This year’s tercentennial in Lexington has everyone thinking about the town’s history. One needs look no further than the Battle Green, Munroe Tavern or Buckman Tavern to realize that Lexington has a rich sense of history and tradition. It reminds us that tradition starts with a single action.
Why not start your own tradition this holiday season and build a legacy of fun and excitement that can be passed from generation to generation. It doesn’t need to be as historic as the “shot heard ‘round the world,” but it can start with something as simple and family friendly as gingerbread.
Gingerbread has its roots firmly planted in Europe. When ginger first arrived in the eleventh century it was delivered to Europe by trade routes that were developed during the crusades. Ginger found its way into many baked goods, some soft and bread-like, and others hard and crisp such as cookies or crackers. What most of us today think of as gingerbread was first made popular in Germany. The traditional German “pfefferkuchenhaus” is what most of us here in the US think of when we think of gingerbread houses today. It was even immortalized in Grimm’s fairy tale “Hansel and Gretel” where a boy and girl stumble upon a witch’s house made of gingerbread.
Starting your own gingerbread tradition is easy. First you’ll want a recipe for a good gingerbread, one with flavor, which can also hold up structurally to the demands of your decoration.
We sat down with Wilson Farm’s Bakery Production Manager Jeff Kneeland who knows his way around gingerbread, and he provided us with lots of gingerbread tips.
“Look for a recipe that is a little lower in sugar or sweetener,” says Kneeland. “Recipes that have a high sugar content are great for making gingerbread men, but aren’t great for (gingerbread) houses because they bend or break when loaded up with decorations.”
Wilson Farm provided an adapted version of its gingerbread below.
Before baking gingerbread, cut out your panels. A basic house will need six panels, including four walls and two rectangles for the roof.
Once you have baked your gingerbread panels, you’ll need to let it dry for about a day. While using hot, fragrant, gingerbread fresh out of the oven, sounds appealing, it is far too soft to use right away. When the gingerbread has cured for a day, it’s time to make icing and assemble the house from your panels.
Kneeland recommends using royal icing (recipe provided below). “While you could use frosting, it won’t hold together well” he says. Using royal icing, join your gingerbread panels together to form your house and let dry for 24 hours to let the royal icing set. Unused icing can be stored in a plastic bag or container, refrigerated, and used later for decoration.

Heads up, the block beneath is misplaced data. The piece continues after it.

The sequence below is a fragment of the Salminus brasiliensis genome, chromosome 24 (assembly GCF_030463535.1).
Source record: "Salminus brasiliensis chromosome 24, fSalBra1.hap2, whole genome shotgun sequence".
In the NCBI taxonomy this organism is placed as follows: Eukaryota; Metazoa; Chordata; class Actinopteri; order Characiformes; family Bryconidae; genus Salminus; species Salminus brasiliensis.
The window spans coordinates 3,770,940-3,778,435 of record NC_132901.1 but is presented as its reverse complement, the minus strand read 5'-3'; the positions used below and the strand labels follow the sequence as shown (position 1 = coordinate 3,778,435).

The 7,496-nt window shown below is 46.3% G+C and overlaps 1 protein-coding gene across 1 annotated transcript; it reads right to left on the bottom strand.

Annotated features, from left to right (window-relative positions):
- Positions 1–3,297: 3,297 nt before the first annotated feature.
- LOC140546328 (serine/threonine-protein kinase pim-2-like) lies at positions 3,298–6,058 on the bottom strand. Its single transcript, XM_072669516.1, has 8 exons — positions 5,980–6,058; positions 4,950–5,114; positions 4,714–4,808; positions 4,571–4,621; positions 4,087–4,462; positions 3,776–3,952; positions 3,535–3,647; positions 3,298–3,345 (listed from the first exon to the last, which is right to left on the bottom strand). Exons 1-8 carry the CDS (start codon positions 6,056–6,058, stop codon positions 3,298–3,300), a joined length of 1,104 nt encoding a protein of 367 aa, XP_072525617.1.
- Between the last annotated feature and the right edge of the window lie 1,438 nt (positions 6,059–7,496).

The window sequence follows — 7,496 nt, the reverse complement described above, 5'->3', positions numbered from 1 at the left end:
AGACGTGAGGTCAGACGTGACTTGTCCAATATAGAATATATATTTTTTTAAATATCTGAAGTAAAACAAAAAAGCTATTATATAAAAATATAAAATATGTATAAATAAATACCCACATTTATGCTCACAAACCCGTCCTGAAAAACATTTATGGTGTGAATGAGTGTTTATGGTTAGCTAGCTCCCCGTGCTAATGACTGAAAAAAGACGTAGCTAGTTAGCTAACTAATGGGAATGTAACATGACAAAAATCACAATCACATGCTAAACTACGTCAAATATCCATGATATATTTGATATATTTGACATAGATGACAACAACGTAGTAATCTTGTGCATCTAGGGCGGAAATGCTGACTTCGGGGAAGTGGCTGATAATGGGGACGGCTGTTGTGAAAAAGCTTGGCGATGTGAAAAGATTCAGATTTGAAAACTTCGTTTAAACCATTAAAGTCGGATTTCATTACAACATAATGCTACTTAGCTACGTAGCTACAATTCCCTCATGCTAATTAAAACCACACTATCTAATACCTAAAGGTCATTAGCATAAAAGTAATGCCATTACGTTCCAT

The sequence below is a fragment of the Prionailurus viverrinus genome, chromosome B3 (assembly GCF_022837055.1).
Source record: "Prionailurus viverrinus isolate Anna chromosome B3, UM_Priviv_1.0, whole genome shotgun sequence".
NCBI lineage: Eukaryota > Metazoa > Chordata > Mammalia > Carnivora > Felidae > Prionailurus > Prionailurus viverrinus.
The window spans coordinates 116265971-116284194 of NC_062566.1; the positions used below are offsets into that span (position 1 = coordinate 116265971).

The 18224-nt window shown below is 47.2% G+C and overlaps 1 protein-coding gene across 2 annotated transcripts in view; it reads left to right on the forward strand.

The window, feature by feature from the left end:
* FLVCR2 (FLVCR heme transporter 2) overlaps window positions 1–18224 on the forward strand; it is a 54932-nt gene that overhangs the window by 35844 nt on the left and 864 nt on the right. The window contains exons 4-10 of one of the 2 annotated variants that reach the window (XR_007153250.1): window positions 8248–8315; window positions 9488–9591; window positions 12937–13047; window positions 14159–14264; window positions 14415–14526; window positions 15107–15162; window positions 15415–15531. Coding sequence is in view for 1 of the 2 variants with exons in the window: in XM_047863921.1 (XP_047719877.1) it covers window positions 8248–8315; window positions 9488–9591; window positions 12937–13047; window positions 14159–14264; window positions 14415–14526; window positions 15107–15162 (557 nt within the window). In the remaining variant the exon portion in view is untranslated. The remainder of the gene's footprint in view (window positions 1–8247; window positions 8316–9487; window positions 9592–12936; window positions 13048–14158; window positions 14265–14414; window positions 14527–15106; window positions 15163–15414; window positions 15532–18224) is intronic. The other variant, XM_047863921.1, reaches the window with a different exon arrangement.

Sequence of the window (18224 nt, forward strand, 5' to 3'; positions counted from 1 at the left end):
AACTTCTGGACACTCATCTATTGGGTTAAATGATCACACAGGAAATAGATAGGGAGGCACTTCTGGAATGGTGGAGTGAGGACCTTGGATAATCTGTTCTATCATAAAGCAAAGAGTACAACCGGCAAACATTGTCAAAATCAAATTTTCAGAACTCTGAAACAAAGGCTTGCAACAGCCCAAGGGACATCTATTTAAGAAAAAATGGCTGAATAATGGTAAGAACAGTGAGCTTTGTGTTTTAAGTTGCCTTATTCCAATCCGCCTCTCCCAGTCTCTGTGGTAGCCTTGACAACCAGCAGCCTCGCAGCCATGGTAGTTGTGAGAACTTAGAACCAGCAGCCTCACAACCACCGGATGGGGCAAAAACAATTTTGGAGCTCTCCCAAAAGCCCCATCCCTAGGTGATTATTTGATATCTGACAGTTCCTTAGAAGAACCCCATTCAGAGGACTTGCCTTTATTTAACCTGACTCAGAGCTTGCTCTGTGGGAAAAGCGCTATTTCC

Now the fun begins, with a fully assembled house, it’s time to decorate.
There are thousands of options for decorating including, nuts, dried fruits, candy, and even breakfast cereal. Some favorites at Wilson Farm inlcude: Necco Wafers, gum drops, candy canes, sprinkles, Spree candy, Barbara’s Puffins cereal, M&Ms, almonds, and other treats.
The leftover royal icing can be used to attach the decorations to the house, and can also be used to decorate with as well. For colored icing, simply add a few drops of food coloring to the royal icing and mix thoroughly.
If the process of baking gingerbread from scratch, assembling it, and then decorating sounds laborious, it is. But rest assured that there are many ways to have fun with gingerbread without all the work.
The first option is to purchase a gingerbread house kit from a place that makes gingerbread. While each retailer is different, most kits come with cooked gingerbread and icing. While you’re looking for kits, you might also want to secure enough icing to complete the project.
If a gingerbread kit still seems like too much work, or too much mess to decorate in your home, consider signing up for a local gingerbread decorating workshop, where everything (even the cleanup) is included.
Wilson Farm in Lexington offers a gingerbread kit, as well as undecorated, fully assembled houses. They also have a hands-on Gingerbread Workshop from 3 to 6 p.m. next Thursday, Dec. 13, which includes a fully assembled house and everything you would need to decorate it.
When you’ve completed your work of art, make sure to take a few pictures. Over the years you may collect enough pictures to put together a fun scrapbook or photo album as your gingerbread house skills evolve, and will provide a fun way to remember your holiday traditions from year to year.
And now, the recipes:
½ cup brown sugar, packed
½ cup butter, softened
½ cup dark molases
⅓ cup cold water
3 ½ cups all purpose flour
2 tsp. baking soda
½ tsp. ground allspice
2 tsp. ground ginger
½ tsp. ground cloves
½ tsp. ground cinnamon
⅛ tsp. salt
Preheat Oven to 350º
Mix the butter, brown sugar, molasses, and water with an electric mixer. Add the rest of the remaining ingredients and mix well by hand. Divide in half and roll flat on a floured surface until a quarter inch thick. Cut panels to create the four walls, and 2 panels for the roof. (Making extra panels is a good idea in case of breakage)
Bake for 10 to 12 minutes and place on a cooking rack until cool.
Wilson Farm’s Royal Icing
1 lb. powdered sugar
1 Tbs. cream of tartar
3 egg whites
Mix together the powdered sugar and cream of tartar. Add 2 of the 3 egg whites and mix with an electric mixer. If icing is too thick, add additional egg white and mix. Optional - add food coloring to make different icing colors.